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Curio's - Story of the AKG C414



We must start this journey by looking at AKG's legendary C12. A microphone of quite simple design, early examples were based around the 12AY7 high-mu double triode, together with the large V2148 output matching transformer. This combination along with the excellent CK12 "Brass" capsule, enabled this design to work so well.

Note - For more in depth and detailed information on the design and construction of the AKG CK12 "Brass" capsule, please see the "AKG's CK12 Capsule" page.

Later versions of the C12 were to use the smaller T14/1 output matching transformer. As that also used in the AKG designed Elam 250 and 251 series microphones. The "Cross sectional area" of laminations used in the T14/1, is considerably smaller than that of those in the V2148 transformer. Therefore, despite the small value coupling capacitor, just 0.5uF in the C12, the T14/1 would offer less magnetic/flux "Headroom" than the V2148, being somewhat prone to saturation at LF. This could make the microphone sound slightly "Compressed" at the bottom end, when used on very loud signal sources.

It is worth noting, due to the lack of available space and physical size, the C24 and C28 both use the T14/1 transformer(s), together with a coupling capacitor of 1uF and 3.2uF respectively, to a 12AY7 (6072) valve. Therefore, due to the larger value coupling capacitors, these microphones are even more prone to LF saturation than the C12. Of course, this is all part of a microphone's "Sound Signature", useful or not, it is down to personal preference.

Note - The C28c, with the 7586 "Nuvistor", uses a different transformer to the T14/1, therefore the associated problems of the T14/1 transformer are not applicable the this model.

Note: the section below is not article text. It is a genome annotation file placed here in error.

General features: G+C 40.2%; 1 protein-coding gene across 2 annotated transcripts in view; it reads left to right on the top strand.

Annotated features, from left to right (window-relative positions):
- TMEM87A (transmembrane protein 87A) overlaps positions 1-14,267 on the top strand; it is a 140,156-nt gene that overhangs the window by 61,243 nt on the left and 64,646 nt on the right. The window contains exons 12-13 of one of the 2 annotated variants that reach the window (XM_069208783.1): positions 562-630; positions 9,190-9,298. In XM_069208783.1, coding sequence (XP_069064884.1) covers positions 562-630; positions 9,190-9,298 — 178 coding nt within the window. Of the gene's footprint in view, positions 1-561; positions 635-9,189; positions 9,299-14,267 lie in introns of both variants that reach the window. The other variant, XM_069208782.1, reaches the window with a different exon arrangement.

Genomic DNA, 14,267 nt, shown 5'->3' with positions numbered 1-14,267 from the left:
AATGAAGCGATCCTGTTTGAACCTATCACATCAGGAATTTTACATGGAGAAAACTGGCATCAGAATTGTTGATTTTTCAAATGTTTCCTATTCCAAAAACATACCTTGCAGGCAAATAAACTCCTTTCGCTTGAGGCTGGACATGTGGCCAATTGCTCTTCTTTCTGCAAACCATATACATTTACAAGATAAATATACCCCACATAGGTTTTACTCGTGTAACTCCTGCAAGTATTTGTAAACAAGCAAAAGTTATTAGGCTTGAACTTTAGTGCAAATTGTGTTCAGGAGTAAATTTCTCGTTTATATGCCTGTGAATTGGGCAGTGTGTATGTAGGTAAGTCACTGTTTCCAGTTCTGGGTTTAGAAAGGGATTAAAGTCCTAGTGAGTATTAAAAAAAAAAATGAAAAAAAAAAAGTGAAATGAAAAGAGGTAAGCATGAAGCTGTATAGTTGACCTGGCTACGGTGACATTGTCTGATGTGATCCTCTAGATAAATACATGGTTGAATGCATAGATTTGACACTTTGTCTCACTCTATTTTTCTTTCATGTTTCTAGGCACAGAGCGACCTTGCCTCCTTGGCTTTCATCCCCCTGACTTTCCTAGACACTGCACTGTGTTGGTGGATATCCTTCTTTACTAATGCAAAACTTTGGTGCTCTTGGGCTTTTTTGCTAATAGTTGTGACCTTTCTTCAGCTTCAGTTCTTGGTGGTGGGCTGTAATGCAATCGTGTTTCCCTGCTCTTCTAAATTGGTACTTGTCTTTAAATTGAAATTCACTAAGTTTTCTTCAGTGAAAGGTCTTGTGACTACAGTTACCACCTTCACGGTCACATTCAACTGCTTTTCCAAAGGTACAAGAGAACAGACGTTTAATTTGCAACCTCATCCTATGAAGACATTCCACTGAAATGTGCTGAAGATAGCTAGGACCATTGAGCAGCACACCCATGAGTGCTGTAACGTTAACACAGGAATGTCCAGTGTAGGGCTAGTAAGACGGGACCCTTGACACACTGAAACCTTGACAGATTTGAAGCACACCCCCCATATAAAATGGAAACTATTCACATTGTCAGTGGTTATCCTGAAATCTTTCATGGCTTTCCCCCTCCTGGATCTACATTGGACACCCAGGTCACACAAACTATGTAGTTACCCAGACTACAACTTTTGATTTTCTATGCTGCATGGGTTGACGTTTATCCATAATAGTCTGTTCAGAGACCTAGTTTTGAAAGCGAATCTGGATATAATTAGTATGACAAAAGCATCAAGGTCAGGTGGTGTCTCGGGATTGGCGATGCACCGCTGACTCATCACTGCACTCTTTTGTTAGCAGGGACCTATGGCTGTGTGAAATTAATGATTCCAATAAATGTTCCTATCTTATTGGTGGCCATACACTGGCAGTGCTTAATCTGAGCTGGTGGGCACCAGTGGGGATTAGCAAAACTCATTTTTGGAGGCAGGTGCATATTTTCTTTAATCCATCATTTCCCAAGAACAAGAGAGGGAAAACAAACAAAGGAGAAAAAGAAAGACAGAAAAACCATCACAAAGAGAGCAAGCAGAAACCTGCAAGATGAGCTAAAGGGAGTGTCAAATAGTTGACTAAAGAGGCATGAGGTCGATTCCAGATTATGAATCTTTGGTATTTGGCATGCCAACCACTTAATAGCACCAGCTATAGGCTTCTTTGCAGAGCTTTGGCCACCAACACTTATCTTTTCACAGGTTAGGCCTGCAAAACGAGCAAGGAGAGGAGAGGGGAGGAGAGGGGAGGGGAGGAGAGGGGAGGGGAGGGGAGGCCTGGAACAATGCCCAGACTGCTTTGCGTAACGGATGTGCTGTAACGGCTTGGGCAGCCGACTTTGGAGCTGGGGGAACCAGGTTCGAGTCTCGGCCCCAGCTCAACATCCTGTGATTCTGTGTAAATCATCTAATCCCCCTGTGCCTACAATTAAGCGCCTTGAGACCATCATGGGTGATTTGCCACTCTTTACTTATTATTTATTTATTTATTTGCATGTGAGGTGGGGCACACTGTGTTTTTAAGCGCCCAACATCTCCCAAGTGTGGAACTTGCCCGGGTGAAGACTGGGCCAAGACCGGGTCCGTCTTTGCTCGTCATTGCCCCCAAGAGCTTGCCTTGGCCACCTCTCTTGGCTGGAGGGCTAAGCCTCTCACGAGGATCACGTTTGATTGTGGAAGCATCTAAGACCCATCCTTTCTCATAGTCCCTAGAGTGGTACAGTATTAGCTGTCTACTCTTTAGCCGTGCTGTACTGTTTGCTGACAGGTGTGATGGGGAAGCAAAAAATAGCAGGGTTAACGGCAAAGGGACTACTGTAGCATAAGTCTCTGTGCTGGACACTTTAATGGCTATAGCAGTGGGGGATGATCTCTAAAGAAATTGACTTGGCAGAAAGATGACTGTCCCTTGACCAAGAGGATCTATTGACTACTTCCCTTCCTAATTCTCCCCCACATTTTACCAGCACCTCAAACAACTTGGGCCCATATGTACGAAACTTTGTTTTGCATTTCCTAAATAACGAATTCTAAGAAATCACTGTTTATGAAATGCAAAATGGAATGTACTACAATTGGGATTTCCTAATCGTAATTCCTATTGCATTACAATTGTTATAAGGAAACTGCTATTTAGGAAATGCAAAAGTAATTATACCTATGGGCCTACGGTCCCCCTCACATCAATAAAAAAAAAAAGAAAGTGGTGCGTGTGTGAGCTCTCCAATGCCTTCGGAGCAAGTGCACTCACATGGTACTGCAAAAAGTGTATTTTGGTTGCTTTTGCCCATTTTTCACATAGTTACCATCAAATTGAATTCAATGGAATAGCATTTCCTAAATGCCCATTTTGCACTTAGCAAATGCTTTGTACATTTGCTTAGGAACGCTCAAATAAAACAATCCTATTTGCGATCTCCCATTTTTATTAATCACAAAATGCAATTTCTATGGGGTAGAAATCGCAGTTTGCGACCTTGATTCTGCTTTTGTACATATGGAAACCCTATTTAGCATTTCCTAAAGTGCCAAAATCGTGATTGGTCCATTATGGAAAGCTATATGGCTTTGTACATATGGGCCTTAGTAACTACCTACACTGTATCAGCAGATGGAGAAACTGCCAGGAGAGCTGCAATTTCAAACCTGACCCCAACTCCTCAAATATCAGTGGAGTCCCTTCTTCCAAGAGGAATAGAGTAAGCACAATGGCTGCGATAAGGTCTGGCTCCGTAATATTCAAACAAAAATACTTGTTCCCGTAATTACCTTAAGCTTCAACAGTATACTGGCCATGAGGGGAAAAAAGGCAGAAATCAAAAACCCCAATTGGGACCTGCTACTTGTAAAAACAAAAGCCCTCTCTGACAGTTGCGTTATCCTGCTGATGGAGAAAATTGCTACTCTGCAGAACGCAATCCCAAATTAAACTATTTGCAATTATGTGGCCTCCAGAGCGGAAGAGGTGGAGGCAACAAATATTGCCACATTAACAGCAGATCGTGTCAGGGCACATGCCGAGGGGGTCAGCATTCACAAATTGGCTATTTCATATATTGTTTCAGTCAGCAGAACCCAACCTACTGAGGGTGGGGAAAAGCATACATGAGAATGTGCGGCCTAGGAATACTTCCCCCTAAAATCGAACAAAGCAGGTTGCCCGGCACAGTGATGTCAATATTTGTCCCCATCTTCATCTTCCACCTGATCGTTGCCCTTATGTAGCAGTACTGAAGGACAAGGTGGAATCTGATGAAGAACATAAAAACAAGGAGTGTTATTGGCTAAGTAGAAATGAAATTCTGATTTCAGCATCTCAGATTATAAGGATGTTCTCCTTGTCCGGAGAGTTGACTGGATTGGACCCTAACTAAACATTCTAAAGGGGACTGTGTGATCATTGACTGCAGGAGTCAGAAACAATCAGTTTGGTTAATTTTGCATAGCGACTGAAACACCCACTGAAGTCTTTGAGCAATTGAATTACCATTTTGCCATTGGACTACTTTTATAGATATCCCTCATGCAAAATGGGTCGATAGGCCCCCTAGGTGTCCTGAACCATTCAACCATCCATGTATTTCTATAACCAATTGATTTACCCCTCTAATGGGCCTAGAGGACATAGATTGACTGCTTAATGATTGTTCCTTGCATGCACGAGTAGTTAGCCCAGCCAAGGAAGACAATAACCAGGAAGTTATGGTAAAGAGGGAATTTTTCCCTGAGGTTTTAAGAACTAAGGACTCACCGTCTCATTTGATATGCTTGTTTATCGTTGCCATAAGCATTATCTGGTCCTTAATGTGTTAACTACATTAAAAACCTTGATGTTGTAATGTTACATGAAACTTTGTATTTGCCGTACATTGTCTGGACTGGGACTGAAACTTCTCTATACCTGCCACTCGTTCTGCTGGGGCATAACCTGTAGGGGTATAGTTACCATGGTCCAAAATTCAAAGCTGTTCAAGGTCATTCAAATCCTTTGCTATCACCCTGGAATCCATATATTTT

Like most things in this world, change is inevitable, and so it was that the C12 was superceded by the C12A. Rather then using the 12AY7 (6072A) valve, as in the C12, the C12A utilized a miniature "Nuvistor" type valve. The "Selected" low noise Nuvistor, type 7586, plugging into a socket on the PCB. This, together with smaller/modern components mounted on a PCB assembly, enabled the body of the C12A to be very much smaller then it's predecessor. The C12A was our first introduction to the famous rectangular box shape that we have come to recognize as a kind of "trademark" from AKG.

The AKG C12a also appears under the name of Philips, as the  LBB 9061/00, and Norelco C12a. "Norelco", being the North American Electric Company, who where distributors for the AKG C12a in America.



The C12A worked very well, but for some applications i.e. when working with very high SPL's, the microphone could be prone to overload/distortion. This problem was overcome, with the introduction of the C12B. Whereby the addition of a "Pad" switch, between the capsule and the valve (Nuvistor), could attenuate the signal by -20dB. Thus allowing the recording of far louder sound sources, without encountering any of the overload problems associated with the C12A. Other than the pad components i.e. a switch and a capacitor, the internal PCB / electronics / capsule of the C12B, are the same as that in the C12A. The body of the C12B is slightly larger than the C12A, being the same shape and size as the C412, which superceded the C12B. The "Grill" assembly used on the C12B, was of a molded plastic type of material, unlike the "Substantial" metal assembly used on the C12A. Therefore, unlike the C12A, the wire mesh forming the grill/screen of the C12B, had to be "Hard wired" to the earth point of the microphone electronics to avoid any hum/RF pick-up problems. This same grill assembly would go on to be used on the C412 and C414E/C microphones and was always a "Weak" part of the design. Either being easily damaged or causing hum/RF pick-up problems.